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Published: 2005/06/02
by Katie Mavrich

Jackpot! – Buckwheat Zydeco

Tomorrow Recordings 70008-2

It's been eight years since Buckwheat Zydeco have gone into the studio and recorded an album — its last recording was 1997's Trouble. That means that Stanley "Buckwheat" Dural, Jr. and his touring band have had nearly a decade to craft and fine-tune Jackpot!, their third release on Dural’s own Tomorrow Recordings. And from the first squeeze of the accordion on the opening track, "I’m Gonna Love You Anyway," you know you are in for a ride with what has been hailed as "the world’s best party band."

As per the norm for Buckwheat Zydeco, the band fuses together a mix of rock, soul, blues, and of course, zydeco the French Creole music of southwestern Louisiana. On Jackpot!, as well as the band’s previous releases, it’s easy to see why the members have been dubbed "the world’s best party band." Dural’s vocals are extremely energizing, both in what he sings and how he sings it. The rhythms and harmonies provide the perfect backdrop of boogie especially on "Rock, Boogie, Shout" to jam to.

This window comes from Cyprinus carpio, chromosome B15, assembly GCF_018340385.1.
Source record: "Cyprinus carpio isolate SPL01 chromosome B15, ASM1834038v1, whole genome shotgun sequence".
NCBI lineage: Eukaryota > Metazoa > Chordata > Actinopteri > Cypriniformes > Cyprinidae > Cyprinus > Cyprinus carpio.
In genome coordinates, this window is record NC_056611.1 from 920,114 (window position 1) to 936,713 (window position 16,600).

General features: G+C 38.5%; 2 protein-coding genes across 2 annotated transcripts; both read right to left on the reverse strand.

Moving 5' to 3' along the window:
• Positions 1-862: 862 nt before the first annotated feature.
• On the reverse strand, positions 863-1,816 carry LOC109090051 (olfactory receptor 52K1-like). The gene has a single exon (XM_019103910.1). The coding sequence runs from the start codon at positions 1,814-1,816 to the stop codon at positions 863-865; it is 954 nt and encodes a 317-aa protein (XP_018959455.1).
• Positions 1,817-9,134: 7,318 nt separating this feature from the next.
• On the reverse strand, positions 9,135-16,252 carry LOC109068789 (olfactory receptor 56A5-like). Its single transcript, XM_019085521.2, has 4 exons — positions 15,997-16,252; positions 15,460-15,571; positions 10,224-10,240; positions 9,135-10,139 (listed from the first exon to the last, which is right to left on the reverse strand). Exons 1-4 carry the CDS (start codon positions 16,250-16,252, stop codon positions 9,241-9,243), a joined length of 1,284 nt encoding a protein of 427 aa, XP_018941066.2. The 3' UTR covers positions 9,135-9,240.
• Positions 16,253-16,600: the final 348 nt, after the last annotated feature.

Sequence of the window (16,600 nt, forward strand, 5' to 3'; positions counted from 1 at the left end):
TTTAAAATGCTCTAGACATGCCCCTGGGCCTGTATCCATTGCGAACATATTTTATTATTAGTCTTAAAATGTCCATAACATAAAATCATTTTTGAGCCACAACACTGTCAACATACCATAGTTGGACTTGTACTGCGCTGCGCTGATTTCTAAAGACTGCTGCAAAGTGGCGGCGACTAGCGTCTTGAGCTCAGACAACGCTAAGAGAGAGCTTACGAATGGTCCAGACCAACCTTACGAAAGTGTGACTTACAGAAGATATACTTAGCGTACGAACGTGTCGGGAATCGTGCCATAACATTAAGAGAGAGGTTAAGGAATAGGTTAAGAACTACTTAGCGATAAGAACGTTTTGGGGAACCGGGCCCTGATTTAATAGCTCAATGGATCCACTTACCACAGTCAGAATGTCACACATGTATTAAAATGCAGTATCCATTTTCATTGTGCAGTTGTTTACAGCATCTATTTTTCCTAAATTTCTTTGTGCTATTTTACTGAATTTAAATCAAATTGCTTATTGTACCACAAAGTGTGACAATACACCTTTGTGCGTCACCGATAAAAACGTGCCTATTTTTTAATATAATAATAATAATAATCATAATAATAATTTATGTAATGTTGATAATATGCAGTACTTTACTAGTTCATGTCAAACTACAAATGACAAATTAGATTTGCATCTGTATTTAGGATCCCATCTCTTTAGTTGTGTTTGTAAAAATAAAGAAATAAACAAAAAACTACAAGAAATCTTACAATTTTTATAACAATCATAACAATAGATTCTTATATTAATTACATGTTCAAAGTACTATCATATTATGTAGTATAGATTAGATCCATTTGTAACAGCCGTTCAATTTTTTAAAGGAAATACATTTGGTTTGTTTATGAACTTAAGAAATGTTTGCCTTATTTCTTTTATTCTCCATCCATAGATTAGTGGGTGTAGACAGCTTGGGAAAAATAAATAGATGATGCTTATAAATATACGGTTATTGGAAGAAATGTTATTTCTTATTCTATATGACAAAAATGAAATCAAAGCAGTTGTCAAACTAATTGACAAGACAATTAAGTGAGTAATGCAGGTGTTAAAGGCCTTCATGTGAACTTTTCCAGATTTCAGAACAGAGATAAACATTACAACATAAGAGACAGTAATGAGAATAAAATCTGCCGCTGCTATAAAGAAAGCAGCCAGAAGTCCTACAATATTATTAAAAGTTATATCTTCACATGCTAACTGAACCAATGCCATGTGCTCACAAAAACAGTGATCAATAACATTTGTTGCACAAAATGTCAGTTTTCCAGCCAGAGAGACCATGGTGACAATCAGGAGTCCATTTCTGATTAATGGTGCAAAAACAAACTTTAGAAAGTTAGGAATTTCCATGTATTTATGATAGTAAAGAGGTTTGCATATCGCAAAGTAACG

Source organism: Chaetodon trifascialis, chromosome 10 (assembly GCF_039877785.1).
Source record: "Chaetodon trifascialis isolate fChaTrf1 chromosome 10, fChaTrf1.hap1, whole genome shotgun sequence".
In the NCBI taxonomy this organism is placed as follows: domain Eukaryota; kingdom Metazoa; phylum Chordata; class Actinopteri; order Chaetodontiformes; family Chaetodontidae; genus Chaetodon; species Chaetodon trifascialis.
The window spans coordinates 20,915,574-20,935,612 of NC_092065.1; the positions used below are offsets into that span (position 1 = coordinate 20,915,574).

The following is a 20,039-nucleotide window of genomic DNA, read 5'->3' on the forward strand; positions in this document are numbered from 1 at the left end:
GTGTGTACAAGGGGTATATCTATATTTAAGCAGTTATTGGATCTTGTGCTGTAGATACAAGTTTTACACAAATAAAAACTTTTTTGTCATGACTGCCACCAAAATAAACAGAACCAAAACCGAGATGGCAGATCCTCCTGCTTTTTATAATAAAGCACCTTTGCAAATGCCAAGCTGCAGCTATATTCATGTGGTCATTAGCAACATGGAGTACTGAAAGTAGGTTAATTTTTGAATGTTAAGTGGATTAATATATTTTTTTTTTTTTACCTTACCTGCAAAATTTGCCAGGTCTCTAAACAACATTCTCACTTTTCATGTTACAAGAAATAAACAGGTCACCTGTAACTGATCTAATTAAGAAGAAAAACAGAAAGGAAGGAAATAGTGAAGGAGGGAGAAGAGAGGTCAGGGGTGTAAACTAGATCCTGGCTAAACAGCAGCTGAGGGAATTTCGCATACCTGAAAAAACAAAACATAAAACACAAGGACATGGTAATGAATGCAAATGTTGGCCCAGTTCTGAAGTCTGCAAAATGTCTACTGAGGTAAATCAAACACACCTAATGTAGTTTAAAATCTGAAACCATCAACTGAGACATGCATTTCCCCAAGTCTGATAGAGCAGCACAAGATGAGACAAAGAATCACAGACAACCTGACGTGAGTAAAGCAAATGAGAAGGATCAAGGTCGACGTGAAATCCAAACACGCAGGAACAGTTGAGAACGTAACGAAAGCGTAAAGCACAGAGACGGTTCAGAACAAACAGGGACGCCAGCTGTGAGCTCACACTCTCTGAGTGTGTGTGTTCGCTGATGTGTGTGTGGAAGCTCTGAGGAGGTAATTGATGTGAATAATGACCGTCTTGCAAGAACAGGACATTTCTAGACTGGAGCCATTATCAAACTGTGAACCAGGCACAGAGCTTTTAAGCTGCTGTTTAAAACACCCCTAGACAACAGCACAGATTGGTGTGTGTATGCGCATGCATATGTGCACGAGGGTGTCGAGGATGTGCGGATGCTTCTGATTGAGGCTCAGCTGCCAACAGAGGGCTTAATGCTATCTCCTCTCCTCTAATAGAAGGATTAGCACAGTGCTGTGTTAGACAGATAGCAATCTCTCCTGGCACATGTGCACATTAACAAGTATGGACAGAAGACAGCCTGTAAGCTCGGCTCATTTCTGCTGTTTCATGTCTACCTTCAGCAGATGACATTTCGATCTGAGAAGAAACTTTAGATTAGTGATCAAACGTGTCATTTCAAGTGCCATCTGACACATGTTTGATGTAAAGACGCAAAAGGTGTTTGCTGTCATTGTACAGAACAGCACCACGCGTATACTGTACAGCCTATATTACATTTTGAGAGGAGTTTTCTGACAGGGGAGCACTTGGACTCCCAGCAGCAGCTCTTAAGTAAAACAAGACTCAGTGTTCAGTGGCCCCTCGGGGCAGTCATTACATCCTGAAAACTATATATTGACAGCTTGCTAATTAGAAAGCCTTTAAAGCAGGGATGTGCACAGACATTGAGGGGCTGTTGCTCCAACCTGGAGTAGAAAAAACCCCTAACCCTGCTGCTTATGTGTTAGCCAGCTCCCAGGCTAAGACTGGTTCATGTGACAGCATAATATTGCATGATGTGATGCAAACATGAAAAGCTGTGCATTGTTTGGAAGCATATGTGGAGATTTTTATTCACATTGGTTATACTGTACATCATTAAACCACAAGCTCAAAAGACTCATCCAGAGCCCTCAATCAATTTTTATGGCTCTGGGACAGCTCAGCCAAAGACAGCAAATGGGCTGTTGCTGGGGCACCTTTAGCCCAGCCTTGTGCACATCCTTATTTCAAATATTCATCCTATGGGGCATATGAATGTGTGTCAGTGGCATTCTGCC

The album is divided into two parts the first nine tracks make up Jackpot! and the final three are an encore presentation featuring Organic Buckwheat. Organic Buckwheat, comprised of "Buck’s Going Downtown," "Buck’s Going Uptown," and "Buck’s Going to Trenchtown," the heavy-heavy tunes are replaced with one of Dural’s favorite instruments he goes horizontal with the Hammond B3 organ. Dural’s lyrics take a backstage as well. The result is jazzy and funky, with "Buck’s Going to Trenchtown" heavily infused with slow reggae.

While those with an uneducated musical ear may associate accordions only with polka music, others know that much more can be done with the squeezebox. Buckwheat Zydeco is a testament to that it isn't just an instrument to one-two-step to. When juxtaposed with the right lyrics, accompanying music, and in the right hands Buckwheat Zydeco's hands the accordion helps make up the world's best party music. Let's just hope that the band doesn't wait another eight years to produce another album.

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